In this article the technology used to measure resistivity is the revolutionary Terahertz wave technology, which overcomes all of the hurdles posed by the 4PP techniques. As shown in Figure 3, the das Nano Both sturdy and adapted for industrial use, the Onyx platform is a Terahertz time-domain spectroscopy system that has been developed in collaboration with the Terahertz group at the Fraunhofer Institute for Industrial Mathematics (ITWM) to provide a dependable and precise system that is simple to use, while requiring very little operator training and no sample preparation.
Figure 3. Onyx materials quality inspector system comprising the Terahertz generation and control unit, the 3D positioning system, and the Terahertz measuring head mounted on top of the 3D positioning system.
The Onxy system has been tested on various types of substrate materials, such as soda-lime glass, quartz, silicon, SiO2, SiC, sapphire, paper, cellulose, PET, AZO, NbC, Ge and Sb, as well as a range of materials including graphene in various forms, monolayer, bilayer, flakes, oxide and stacked forms, ZnO, PEDOT, ITO, CNT, GaN, photoresins, and silver inks. It can also help to characterize novel substrates while storing data in its database which can be customized to user specifications.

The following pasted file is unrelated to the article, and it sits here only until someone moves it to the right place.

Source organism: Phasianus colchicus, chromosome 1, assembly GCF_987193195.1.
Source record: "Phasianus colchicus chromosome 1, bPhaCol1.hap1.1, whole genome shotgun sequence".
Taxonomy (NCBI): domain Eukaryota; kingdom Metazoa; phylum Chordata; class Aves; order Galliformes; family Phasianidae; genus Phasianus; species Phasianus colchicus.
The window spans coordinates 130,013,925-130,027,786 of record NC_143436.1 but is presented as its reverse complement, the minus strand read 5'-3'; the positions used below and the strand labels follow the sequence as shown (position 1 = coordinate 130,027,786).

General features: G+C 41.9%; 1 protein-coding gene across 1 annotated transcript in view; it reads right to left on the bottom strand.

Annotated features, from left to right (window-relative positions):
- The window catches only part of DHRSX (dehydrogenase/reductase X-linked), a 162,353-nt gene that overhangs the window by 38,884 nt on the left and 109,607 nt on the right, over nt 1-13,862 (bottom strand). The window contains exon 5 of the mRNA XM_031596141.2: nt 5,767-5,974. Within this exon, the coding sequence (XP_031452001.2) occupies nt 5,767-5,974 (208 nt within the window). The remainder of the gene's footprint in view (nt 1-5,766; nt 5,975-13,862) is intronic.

Figure 4. Resistivity map across a 200 mm substrate for a 22 mm TiN film deposited by PEALD. A uniformity of 4% is measured. Spatial resolution of the map is 1 mm but resolutions down to 50 um are possible with Onyx.
In Figure 4, the resistivity map obtained with the Onyx system for a 22 nm TiN layer, which was deposited by PEALD, Oxford Instruments, is observable. The average resistivity in this case is 310 µΩ cm while the variation over the whole wafer is 4%. The TiN film thickness uniformity of +/- 3% corresponds well to the 4% uniformity value for resistivity and ellipsometry measurements taken with the Onyx platform. The higher values of resistivity come from the 4PP single point measurements and are thought to be due to the effect of grain boundaries.6 Overall, the use of the Onyx platform leads to rapid inspection of how uniform the resistivity is over the sample.
To summarize, this article shows the deposition of conductive TiN layers using PEALD over a wafer of 200 mm with superior uniformity of thickness and resistivity values. This was assessed using non-contact characterization methods, namely, ellipsometry and Onyx THz spectroscopy. This kind of non-destructive analytic techniques allows ALD to be carried out rapidly and automatically, which is essential for process development and for applications that involve high throughputs.
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- Tadjer et al., ECS Journal of Solid State Science and Technology 6, 165, (2017)
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- Boggild et al., 2D Mater 436, 4, 042003 (2017)
This information has been sourced, reviewed and adapted from materials provided by Oxford Instruments Plasma Technology.
For more information on this source, please visit Oxford Instruments Plasma Technology.